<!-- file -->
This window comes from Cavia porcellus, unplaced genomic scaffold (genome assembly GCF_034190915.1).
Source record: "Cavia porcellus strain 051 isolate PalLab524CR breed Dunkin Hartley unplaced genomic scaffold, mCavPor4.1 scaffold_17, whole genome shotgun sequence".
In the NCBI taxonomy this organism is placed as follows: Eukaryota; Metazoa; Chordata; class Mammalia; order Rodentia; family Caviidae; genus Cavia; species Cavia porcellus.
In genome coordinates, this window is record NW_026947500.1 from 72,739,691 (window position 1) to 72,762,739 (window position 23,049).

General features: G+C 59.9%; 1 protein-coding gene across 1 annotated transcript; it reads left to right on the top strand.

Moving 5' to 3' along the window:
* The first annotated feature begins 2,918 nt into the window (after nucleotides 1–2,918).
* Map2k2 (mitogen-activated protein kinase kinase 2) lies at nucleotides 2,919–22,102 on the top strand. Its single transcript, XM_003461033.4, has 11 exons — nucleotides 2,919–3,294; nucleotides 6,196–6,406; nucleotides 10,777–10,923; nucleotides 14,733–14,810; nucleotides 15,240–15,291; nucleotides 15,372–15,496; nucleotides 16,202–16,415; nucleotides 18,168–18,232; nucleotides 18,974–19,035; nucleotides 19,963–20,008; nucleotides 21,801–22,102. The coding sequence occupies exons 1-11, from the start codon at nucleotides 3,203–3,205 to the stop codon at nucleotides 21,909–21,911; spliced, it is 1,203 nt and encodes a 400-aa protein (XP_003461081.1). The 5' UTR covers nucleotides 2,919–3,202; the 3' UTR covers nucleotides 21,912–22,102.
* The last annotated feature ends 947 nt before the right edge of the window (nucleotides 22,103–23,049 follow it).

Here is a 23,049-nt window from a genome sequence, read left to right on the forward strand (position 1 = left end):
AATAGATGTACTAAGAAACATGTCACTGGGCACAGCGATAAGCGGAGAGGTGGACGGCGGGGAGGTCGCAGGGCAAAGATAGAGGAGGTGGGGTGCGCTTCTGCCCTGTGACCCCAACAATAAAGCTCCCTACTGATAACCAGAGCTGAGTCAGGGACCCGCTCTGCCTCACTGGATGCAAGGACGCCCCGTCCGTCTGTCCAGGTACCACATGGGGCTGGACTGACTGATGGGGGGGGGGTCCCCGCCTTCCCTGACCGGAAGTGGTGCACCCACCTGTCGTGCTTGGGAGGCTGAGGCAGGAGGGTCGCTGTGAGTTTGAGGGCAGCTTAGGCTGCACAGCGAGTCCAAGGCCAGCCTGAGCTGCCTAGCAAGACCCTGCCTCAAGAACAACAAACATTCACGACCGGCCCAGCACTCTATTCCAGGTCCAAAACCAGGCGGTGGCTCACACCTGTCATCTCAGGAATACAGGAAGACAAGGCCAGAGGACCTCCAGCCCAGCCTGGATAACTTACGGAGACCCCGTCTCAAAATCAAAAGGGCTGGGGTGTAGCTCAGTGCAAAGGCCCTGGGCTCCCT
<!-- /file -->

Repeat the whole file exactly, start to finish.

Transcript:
This window comes from Cavia porcellus, unplaced genomic scaffold (genome assembly GCF_034190915.1).
Source record: "Cavia porcellus strain 051 isolate PalLab524CR breed Dunkin Hartley unplaced genomic scaffold, mCavPor4.1 scaffold_17, whole genome shotgun sequence".
In the NCBI taxonomy this organism is placed as follows: Eukaryota; Metazoa; Chordata; class Mammalia; order Rodentia; family Caviidae; genus Cavia; species Cavia porcellus.
In genome coordinates, this window is record NW_026947500.1 from 72,739,691 (window position 1) to 72,762,739 (window position 23,049).

General features: G+C 59.9%; 1 protein-coding gene across 1 annotated transcript; it reads left to right on the top strand.

Moving 5' to 3' along the window:
* The first annotated feature begins 2,918 nt into the window (after nucleotides 1–2,918).
* Map2k2 (mitogen-activated protein kinase kinase 2) lies at nucleotides 2,919–22,102 on the top strand. Its single transcript, XM_003461033.4, has 11 exons — nucleotides 2,919–3,294; nucleotides 6,196–6,406; nucleotides 10,777–10,923; nucleotides 14,733–14,810; nucleotides 15,240–15,291; nucleotides 15,372–15,496; nucleotides 16,202–16,415; nucleotides 18,168–18,232; nucleotides 18,974–19,035; nucleotides 19,963–20,008; nucleotides 21,801–22,102. The coding sequence occupies exons 1-11, from the start codon at nucleotides 3,203–3,205 to the stop codon at nucleotides 21,909–21,911; spliced, it is 1,203 nt and encodes a 400-aa protein (XP_003461081.1). The 5' UTR covers nucleotides 2,919–3,202; the 3' UTR covers nucleotides 21,912–22,102.
* The last annotated feature ends 947 nt before the right edge of the window (nucleotides 22,103–23,049 follow it).

Here is a 23,049-nt window from a genome sequence, read left to right on the forward strand (position 1 = left end):
AATAGATGTACTAAGAAACATGTCACTGGGCACAGCGATAAGCGGAGAGGTGGACGGCGGGGAGGTCGCAGGGCAAAGATAGAGGAGGTGGGGTGCGCTTCTGCCCTGTGACCCCAACAATAAAGCTCCCTACTGATAACCAGAGCTGAGTCAGGGACCCGCTCTGCCTCACTGGATGCAAGGACGCCCCGTCCGTCTGTCCAGGTACCACATGGGGCTGGACTGACTGATGGGGGGGGGGTCCCCGCCTTCCCTGACCGGAAGTGGTGCACCCACCTGTCGTGCTTGGGAGGCTGAGGCAGGAGGGTCGCTGTGAGTTTGAGGGCAGCTTAGGCTGCACAGCGAGTCCAAGGCCAGCCTGAGCTGCCTAGCAAGACCCTGCCTCAAGAACAACAAACATTCACGACCGGCCCAGCACTCTATTCCAGGTCCAAAACCAGGCGGTGGCTCACACCTGTCATCTCAGGAATACAGGAAGACAAGGCCAGAGGACCTCCAGCCCAGCCTGGATAACTTACGGAGACCCCGTCTCAAAATCAAAAGGGCTGGGGTGTAGCTCAGTGCAAAGGCCCTGGGCTCCCT